Let’s be perfectly honest: you and I know less about the fate of the New York Yankees’ future farm system than the New York Yankees do. Their scouting department is privy to information that you and I simply can’t find scrawled across the ground in chalk.
Or, at least, I hope so.
When the Bombers selected Eastern Illinois (shoutout Tony Romo) shortstop Trey Sweeney on Sunday night with pick No. 20, it seemed to buck all the conventional wisdom from January through mid-June, but not the wisdom accrued over the past week or so, when experts like Jim Callis believed the Helium Alert shortstop might just be the pick there.
Sometimes, the prognosticators nail it. Sweeney was an analytics darling who tested through the roof in hard-hit rate and who performed admirably in his wood bat summer ball competition. He’s also a left-handed bat, much like recent draftees Trevor Hauver and Austin Wells. Noting their deficiency at the MLB level, the Yankees seem to be collecting those lately.
All of this is to say: we’re not going to yuck anyone’s yum here. Sweeney might be part of the solution. Though he might not be a shortstop long term, the Yankees already do have Oswald Peraza and Anthony Volpe rocketing through the system, and are poised to sign next summer’s No. 1 international prospect Roderick Arias at the position, too. A left-handed roving third baseman/corner outfield option who’s solid on defense but bat-first doesn’t seem like the worst idea, especially if the team loved the player and wasn’t going to get him at 55 (they weren’t).
From an outsider’s perspective, though, there seemed to be more crowd-pleasing options on the board. We understand Sweeney, but we’re not exactly over the moon. The wood bat numbers are great, sure, but he didn’t record a hit off a 95 MPH fastball this season. We would’ve chosen these three options first, especially in hindsight about where they ended up.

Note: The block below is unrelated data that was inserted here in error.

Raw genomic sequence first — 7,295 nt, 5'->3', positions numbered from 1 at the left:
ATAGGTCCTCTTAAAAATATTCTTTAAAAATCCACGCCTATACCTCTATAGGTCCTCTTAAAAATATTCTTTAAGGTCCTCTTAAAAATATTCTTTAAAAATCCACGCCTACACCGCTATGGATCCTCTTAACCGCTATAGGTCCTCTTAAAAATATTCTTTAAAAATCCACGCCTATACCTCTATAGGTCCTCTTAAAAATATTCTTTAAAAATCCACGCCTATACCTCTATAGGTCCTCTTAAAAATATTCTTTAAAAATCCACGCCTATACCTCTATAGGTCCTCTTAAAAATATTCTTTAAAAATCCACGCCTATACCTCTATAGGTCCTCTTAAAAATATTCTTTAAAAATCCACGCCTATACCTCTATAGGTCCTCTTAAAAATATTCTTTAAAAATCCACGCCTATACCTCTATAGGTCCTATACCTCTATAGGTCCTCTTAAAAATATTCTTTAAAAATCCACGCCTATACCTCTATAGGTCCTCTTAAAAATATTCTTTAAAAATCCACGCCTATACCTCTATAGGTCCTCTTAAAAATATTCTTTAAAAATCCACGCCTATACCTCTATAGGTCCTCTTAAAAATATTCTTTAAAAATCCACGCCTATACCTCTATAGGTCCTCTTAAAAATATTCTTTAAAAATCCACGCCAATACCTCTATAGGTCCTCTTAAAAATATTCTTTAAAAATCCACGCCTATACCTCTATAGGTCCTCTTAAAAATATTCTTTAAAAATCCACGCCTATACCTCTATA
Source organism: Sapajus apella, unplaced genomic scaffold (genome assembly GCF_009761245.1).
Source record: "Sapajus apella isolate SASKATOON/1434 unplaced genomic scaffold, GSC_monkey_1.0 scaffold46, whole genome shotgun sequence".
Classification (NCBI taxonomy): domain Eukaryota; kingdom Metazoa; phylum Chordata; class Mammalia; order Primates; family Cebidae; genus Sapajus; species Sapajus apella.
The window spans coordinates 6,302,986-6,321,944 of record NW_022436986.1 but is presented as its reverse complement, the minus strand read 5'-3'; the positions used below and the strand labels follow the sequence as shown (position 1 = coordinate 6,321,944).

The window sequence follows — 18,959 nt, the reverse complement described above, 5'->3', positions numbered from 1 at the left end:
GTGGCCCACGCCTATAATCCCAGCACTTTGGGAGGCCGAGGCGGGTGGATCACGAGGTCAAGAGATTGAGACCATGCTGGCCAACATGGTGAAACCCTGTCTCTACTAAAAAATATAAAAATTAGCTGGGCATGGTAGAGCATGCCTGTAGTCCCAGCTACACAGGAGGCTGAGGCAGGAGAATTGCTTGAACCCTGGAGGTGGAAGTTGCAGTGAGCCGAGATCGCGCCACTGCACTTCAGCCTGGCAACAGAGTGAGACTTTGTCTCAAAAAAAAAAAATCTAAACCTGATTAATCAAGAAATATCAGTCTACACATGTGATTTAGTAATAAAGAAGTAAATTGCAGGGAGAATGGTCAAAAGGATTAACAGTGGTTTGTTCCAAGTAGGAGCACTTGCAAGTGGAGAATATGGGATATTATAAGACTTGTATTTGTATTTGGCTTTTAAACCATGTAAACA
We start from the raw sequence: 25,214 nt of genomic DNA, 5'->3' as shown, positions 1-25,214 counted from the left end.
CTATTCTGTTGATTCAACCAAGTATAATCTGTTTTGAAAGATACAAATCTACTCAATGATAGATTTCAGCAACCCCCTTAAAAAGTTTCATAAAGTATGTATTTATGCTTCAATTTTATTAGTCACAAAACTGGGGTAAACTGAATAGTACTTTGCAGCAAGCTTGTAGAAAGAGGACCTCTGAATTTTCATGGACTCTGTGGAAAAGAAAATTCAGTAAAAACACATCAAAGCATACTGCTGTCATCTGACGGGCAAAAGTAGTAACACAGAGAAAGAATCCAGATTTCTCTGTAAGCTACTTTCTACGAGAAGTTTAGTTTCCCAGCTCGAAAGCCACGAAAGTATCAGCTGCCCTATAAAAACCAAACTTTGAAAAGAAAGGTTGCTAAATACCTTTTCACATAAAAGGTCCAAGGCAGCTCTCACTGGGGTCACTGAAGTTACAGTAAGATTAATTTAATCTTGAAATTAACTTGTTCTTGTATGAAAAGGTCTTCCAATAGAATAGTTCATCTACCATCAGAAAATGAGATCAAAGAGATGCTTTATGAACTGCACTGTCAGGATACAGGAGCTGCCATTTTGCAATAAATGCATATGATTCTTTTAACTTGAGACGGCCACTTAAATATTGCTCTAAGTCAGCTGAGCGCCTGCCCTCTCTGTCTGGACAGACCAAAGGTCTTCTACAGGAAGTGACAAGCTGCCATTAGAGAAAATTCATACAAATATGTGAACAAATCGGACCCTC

The Yankees should’ve made these 3 first-round picks instead of Trey Sweeney.
3. Anthony Solometo, LHP, Bishop Eustace Prep
On the surface, before we get into any of Solometo’s merits (MLB.com’s 17th-ranked draft prospect overall) … wouldn’t it have been nice to draft a local kid instead of someone who liked the Altuve 2019 ALCS home run on Twitter? OK. That’s out. We got that out.
Solometo, a 6-5 lefty committed to North Carolina, slipped further in the draft than most of us expected, and was pegged to the Bombers by plenty of experts up until the final days of the process. He’s got the big body scouts covet. He’s reportedly got the leg kick of Mackenzie Gore and the funky mess-around, side-slinging delivery made famous recently by Madison Bumgarner. Quite frankly … we just … want that. We want that in our system. We want to be checking in every five days on a tough-as-nails lefty who touches 95.
You can never have too many high-ceiling pitching prospects, but it seems the Yankees would rather use their top pick on a bat without a home, then pivot to selecting lower-ceiling pitchers with their next several selections (like Stanford’s Brendan Beck, the 99th-ranked prospect who the NYY took 55th).
Someday, the Yankees might actually choose someone whose projected slot approaches reality. Instead, they left Solometo hanging, and he went with the first pick of the second round to the Pirates, who will now go over slot to nab him. At least he didn’t fall in the AL East.